It’s Autumn. A season of heightened rifling through our collection of over one hundred cookbooks (we read them like novels) and old recipes (like the one for Elote soup below) committed to memory.
Even in sunny St. Petersburg, Florida, there will soon be an undeniable chill in the air. It’ll be cool enough to turn the oven on to roast a chicken, cure up a curry, or simmer a stew, stock, or a pot of soup.
These months never slip by without making favored feelgood food and drink that invariably end up on our autumn cooking bucket list.
In our home, comfort food provides a sense of nostalgia. We both come from homes and homemakers where the kitchen was the heart of the home. Where a new recipe was in the making or an old one was being doctored. Where something was always sizzling on the stove.
I’m so grateful to make a life with someone who celebrates the table like I do. Whether it’s mealtime or the discovery of a new recipe, or reminiscing about our family’s culinary traditions, we both find it to be a taste of home.
Cooking up something from our own mothers’ kitchens definitely rings the comfort bell. Lately, though, we find joyin our kitchen with a twist. These days, we turn less to foods that bring us a blissed-out buzz (think Mac & Cheese or Stuffed French Toast or Homemade Kettle Chips and Onion Dip). Instead, we choose dishes that tend to be healthier and more rustic.
Nowadays, we find much pleasure in preparing and experimenting with taste and flavor. A pantry filled with versatile spices and pure culinary-grade essential oils has us kicking our kitchen creations up a few notches.
Incorporating essential oils into our cooking has opened up new dimensions of flavor – plus, the oils also have enhanced health benefits. We enjoy these natural ingredients all year long, even after the vegetable garden has gone dormant.
Cooking with essential oils can be a little intimidating – one little drop packs so much flavor. Essential oils are made from aromatic plants through natural processes to concentrate the “essence” of the plant into a liquid form.
Not all essential oils are created equally or are meant for consumption, however. So, when ingesting, only use oils that are certified, therapeutic grade and rigorously tested for purity.
A stop at our Saturday morning Farmer’s Market stocks us up with everything we need to create one of our seasonal culinary comforts – Elote, better known as Mexican Street Corn Soup. In our former life as inn keepers, we used to serve it in pretty juice glasses or in ramekins, as a first-course “soup shooter” at breakfast, but it’s great for lunch or dinner, too.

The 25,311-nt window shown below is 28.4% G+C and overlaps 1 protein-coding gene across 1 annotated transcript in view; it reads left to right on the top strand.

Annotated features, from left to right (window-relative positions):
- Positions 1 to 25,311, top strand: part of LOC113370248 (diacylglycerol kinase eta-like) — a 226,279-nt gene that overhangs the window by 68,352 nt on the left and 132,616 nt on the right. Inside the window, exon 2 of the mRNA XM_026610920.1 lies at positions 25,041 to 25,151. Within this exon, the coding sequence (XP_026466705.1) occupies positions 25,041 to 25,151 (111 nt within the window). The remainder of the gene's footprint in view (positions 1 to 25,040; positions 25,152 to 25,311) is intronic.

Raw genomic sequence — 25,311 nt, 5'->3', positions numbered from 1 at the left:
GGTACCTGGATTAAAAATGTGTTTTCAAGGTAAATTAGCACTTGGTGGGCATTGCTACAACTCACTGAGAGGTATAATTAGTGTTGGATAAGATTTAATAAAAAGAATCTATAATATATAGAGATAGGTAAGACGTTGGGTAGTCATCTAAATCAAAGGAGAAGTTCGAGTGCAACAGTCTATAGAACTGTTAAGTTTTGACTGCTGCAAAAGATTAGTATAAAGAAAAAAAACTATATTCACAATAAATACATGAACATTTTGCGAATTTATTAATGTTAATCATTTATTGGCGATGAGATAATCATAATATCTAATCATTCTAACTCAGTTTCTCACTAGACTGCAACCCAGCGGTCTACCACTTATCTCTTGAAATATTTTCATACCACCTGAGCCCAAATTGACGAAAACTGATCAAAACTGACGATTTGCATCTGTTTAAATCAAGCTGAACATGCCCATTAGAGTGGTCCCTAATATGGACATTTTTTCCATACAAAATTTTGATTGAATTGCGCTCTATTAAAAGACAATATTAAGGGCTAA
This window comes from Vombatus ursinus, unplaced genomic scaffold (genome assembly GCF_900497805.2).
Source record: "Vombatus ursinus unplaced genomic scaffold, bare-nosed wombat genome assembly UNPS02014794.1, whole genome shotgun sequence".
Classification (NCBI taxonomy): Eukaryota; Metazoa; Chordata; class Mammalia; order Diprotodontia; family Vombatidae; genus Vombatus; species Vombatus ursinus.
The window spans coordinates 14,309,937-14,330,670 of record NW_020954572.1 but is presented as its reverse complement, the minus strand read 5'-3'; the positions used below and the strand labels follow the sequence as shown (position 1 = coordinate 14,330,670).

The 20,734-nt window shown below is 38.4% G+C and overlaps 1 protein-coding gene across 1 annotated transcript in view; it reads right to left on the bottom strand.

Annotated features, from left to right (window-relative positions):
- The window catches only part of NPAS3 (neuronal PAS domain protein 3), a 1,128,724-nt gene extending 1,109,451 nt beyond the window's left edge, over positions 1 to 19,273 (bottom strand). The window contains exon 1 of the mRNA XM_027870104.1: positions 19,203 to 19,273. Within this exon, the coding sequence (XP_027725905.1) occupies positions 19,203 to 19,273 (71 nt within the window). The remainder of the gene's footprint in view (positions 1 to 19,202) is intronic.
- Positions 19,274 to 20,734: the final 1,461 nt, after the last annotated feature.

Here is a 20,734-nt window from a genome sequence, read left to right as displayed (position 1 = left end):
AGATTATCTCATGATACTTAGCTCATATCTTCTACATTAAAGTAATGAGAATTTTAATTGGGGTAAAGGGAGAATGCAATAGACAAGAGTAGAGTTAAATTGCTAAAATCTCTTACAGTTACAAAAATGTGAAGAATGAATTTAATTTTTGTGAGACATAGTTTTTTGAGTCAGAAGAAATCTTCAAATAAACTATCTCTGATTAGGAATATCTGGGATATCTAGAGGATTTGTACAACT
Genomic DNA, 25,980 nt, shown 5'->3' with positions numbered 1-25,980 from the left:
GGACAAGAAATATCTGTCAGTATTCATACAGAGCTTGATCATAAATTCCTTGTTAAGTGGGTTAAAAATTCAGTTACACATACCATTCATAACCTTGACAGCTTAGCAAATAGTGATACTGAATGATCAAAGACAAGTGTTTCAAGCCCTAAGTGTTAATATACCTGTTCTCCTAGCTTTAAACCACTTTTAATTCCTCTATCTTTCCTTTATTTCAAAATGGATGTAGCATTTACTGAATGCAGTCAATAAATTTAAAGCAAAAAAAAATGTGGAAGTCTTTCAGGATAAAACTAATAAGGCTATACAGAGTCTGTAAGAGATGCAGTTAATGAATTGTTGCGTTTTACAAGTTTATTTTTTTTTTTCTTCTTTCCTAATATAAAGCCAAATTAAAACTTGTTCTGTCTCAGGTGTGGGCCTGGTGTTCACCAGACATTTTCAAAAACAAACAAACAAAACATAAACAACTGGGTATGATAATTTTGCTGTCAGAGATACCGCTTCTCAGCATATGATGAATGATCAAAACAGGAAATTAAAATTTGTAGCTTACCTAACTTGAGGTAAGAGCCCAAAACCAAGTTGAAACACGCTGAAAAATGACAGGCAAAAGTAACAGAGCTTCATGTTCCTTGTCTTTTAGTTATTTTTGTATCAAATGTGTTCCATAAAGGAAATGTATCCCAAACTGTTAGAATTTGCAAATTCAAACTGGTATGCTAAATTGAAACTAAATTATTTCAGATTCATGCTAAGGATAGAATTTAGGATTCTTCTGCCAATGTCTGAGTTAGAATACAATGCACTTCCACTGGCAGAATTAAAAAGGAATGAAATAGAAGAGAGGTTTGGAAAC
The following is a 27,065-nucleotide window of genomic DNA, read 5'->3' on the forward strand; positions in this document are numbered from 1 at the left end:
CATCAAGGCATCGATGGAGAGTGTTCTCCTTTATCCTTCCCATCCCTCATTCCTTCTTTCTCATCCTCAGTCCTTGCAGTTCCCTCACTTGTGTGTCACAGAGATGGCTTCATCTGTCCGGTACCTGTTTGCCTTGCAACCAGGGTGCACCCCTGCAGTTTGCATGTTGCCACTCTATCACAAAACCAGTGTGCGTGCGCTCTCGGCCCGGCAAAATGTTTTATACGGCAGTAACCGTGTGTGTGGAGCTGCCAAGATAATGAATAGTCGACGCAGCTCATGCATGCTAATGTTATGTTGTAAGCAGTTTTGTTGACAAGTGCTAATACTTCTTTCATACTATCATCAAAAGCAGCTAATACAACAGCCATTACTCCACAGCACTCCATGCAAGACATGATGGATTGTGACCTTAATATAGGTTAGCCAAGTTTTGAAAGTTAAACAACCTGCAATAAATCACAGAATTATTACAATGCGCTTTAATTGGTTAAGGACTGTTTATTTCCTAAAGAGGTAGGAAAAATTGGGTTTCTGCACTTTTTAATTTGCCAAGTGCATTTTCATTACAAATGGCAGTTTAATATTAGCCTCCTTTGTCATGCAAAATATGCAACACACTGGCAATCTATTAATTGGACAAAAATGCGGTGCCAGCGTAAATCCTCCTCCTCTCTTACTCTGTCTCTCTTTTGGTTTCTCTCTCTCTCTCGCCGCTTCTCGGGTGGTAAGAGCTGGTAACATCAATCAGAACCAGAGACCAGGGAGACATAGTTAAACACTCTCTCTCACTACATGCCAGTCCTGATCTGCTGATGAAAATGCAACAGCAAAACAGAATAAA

This soup happens to be a velvety vegan flavor bomb. We changed up the recipe by eliminating dairy. We traded out chicken stock for vegetable broth and subbed pure lime essential oil for a splash of lime juice.
Now you can have your soup and drink it, too.
1 ear of corn for garnish pieces, grilled
3 cups fresh corn kernels removed from the cob (may substitute with frozen, if fresh corn is not available) – approximately 5-6 ears of corn.
1 tbsp extra virgin olive oil
2 cups uniformly diced potatoes
1 medium sweet onion, chopped
4 cups vegetable broth or stock
1 tsp salt
1/3 cup non-dairy milk
1 tsp chili or ancho powder
6 (or more) drops Lime Essential Oil, to taste
Sprig of dill
Clean and grill one ear of corn and it set aside. Boil remaining ears of corn, allow to cool. Cut kernels from the cob and reserve.
In a Dutch oven over medium heat add the oil. Add the potatoes and onion and cook until the onion is tender, about 5 minutes.
Stir in the vegetable broth, corn, and salt. Bring to a boil, then a simmer, and cook until potatoes are tender, about 25 minutes.
Add the milk and stir gently. Do not allow the mixture to come to a boil.
Remove from heat and stir in chili or ancho powder and the Lime Essential Oil.
Take half of the mixture and place in a blender on high speed. Return blended mixture to the pot and gently stir to combine.
Serve in bowls and top with a piece of the grilled corn cut from the cob. When cutting the kernels from the cob, try to achieve larger pieces for the garnish. Sprinkle a bit of Ancho chili powder and add a sprig of dill, parsley, or whatever strikes your fancy.
How do you cook your way through fall and winter? What are your cooler temp go-to soups? Which comfort food matches your personality? Fall is a great time for ingredients. What are your favorites for fall cooking/eating? Please share with the community!